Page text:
I’m not a huge fan of fast food for two main reasons: 1.) I’m not 9 years old, and 2.) I don’t want to die young. But, like many of life’s travelers, I occasionally find myself on the road or just out of options, and I’m forced to choke down moist cardboard-tasting pseudo-food created in a lab. I don’t like to admit it, but I can occasionally (read: when drunk) crave the grease-soaked artery clog of a Whataburger with cheese.
Knowing my contempt for any foodstuff with more preservatives than ingredients, a friend of mine was still floored when I told him I’d never been to an Arby’s. I’d been seeing those “We have the meats!” commercials cycle throughout my TV every 8-12 minutes for the past few months, and I asked a simple question: “Who the f*@$ eats at Arby’s?” Next thing I knew, my buddy was shuttling me out near his Lake Worth home to “try the meats!”
I feel like I wasn’t afforded a representative visit at the Clifford Street Arby’s (9441 Clifford St, 817-367-1900). It was too nice, and my understanding was the building would be shaped like a hat. This Arby’s looks like a brown box on a concrete island. Whoever branded that company loves the color brown – it’s like that person invented new shades just to decorate the franchises.
The nice young man at the counter seemed genuinely caught off guard when I asked, “How are you?” He laughed sheepishly. As I looked around to answer my earlier question, people from all walks of life had packed into the surprisingly chic dining room, replete with framed, modern-looking art and hanging sconces that might be repurposed plastic capsules stolen from a bank’s drive-through.
The food was better than I expected. My Beef ’n Cheddar sandwich ($6.69 for the small combo) resembled something I’d use to clean pots back when I was a dishwasher. The flat, lifeless disk of sesame buns held within a thin, indiscernible layer of gray-ish meat and orange liquid cheese. (I imagined pureed Cheetos.) It looked like prison food, and it tasted … not bad, actually. The cheese overwhelmed everything, and my pal insisted that I coat a few bites in Arby’s battery-acid-like sauce. But the sandwich was infinitely edible.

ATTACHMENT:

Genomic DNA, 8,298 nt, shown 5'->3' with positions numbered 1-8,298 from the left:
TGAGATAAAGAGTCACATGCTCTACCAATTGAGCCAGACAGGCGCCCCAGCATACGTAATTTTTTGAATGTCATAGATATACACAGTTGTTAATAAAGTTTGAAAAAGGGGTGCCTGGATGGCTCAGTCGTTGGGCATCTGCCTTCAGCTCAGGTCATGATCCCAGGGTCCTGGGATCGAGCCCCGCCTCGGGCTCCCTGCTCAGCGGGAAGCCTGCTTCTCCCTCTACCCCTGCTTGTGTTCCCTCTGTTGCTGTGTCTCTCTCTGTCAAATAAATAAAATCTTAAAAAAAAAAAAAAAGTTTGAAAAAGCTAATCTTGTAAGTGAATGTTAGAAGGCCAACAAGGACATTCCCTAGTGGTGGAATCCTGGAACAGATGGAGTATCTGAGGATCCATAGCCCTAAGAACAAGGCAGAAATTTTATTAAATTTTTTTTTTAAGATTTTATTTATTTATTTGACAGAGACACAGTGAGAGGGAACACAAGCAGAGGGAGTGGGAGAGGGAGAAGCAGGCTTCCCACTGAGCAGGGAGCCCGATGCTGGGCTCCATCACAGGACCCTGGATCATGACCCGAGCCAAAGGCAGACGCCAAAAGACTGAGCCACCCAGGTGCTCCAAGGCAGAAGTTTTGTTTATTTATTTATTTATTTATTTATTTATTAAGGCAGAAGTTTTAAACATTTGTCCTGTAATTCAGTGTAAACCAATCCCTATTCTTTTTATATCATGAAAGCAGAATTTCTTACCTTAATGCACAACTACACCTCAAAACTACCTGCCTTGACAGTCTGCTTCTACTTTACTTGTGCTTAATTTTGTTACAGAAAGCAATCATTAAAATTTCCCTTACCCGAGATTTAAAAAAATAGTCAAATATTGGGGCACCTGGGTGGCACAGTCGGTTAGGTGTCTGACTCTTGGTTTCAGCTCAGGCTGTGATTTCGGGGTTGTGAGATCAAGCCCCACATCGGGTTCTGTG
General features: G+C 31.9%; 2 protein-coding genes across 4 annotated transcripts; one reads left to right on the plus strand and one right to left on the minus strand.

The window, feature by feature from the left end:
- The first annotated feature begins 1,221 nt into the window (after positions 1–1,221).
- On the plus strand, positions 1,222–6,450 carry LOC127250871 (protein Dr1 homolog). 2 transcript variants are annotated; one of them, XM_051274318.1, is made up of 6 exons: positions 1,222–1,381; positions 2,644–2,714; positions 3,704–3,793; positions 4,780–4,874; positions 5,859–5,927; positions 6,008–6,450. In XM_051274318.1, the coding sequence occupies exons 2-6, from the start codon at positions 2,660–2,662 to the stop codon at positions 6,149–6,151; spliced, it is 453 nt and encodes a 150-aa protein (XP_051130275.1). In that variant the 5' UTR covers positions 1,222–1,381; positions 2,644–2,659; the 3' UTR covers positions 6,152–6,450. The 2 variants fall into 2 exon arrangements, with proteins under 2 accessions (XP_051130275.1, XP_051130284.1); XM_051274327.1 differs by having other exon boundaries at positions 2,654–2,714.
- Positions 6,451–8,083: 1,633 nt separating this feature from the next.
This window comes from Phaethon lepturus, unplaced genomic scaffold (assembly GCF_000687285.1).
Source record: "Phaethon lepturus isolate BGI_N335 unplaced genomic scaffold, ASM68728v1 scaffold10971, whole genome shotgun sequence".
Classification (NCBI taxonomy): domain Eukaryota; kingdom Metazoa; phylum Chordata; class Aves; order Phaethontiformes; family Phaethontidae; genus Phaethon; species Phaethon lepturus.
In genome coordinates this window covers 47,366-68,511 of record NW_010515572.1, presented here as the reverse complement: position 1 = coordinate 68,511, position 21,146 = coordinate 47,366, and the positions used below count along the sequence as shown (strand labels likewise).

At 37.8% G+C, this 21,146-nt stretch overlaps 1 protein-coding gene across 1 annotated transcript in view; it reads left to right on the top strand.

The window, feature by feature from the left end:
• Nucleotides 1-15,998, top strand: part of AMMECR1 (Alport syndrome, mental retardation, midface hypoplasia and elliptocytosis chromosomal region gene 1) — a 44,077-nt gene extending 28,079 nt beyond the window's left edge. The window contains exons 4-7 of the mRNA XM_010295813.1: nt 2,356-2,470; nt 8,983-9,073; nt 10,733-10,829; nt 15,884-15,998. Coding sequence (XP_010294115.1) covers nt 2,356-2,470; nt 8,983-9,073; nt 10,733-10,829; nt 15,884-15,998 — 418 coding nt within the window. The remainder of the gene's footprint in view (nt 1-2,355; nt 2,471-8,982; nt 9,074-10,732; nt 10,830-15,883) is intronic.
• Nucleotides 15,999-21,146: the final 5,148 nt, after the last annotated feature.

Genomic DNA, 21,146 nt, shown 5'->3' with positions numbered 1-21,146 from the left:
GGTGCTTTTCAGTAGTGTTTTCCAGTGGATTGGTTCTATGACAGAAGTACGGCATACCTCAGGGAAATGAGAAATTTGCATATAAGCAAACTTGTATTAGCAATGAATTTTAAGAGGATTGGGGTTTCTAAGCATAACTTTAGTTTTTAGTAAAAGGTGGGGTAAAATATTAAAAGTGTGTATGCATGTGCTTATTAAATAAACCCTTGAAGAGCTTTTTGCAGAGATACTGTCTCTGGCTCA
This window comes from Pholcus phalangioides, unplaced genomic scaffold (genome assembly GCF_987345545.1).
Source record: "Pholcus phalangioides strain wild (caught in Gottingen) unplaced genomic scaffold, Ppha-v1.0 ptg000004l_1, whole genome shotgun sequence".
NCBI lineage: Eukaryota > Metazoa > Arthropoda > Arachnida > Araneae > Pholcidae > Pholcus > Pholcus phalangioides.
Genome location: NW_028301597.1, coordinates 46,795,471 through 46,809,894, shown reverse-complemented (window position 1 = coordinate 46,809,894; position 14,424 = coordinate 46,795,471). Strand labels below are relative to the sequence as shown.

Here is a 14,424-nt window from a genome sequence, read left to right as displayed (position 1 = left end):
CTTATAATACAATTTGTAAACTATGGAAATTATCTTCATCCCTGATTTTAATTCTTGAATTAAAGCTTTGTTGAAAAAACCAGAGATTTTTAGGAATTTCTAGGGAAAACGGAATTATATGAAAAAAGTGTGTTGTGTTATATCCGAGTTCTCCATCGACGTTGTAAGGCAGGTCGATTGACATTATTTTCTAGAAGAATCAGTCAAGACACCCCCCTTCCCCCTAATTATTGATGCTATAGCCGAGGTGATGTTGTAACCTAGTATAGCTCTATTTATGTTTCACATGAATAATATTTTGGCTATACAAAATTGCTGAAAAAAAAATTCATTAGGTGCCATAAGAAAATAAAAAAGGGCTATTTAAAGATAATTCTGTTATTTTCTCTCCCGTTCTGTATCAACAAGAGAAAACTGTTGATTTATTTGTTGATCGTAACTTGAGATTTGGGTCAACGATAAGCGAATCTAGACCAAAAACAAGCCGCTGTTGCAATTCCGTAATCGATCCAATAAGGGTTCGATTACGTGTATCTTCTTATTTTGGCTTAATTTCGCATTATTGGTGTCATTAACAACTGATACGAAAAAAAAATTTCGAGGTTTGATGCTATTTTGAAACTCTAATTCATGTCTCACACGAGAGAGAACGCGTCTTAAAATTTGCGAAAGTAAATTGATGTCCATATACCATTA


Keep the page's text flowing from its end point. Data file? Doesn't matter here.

Even better was the gyro ($6.29 for the small combo), with decent-looking tomatoes, shredded iceberg lettuce, red onions, more gray meat, and something vaguely resembling tzatziki sauce, all wrapped in reasonably fresh-tasting pita bread. The showstopper, though, was the order of curly fries: crispy, seasoned, and addictive.
I felt a little dirty, like I’d need to cleanse myself with duck l’orange or something, but not dissatisfied. On the way home, we passed a Taco Casa (6105 Lake Worth Blvd, 817-239-7755), and then immediately u-turned after I casually mentioned (buoyed by my Arby’s tolerance) that I should try that some day.
“Why not?” I thought. I was already going to the gym the following day to exorcise “the meats!” through exercise.
If Arby’s is boxy, Taco Casa is square. If Arby’s is brown, Taco Casa is also brown. And orange. Maybe I had some synesthetic resistance to brown places. I’m over it now.
The super taco ($2.69), a novelty-sized shell crammed with actual meat-looking ground beef, sour cream, a whole cracker’s barrel of shredded cheese, lettuce, and tomatoes, was passably bland. Too bad the hot sauce tasted like red-pepper-infused vinegar.
Now I’m off to the gym and duck l’orange – or maybe a different colored flavor of duck.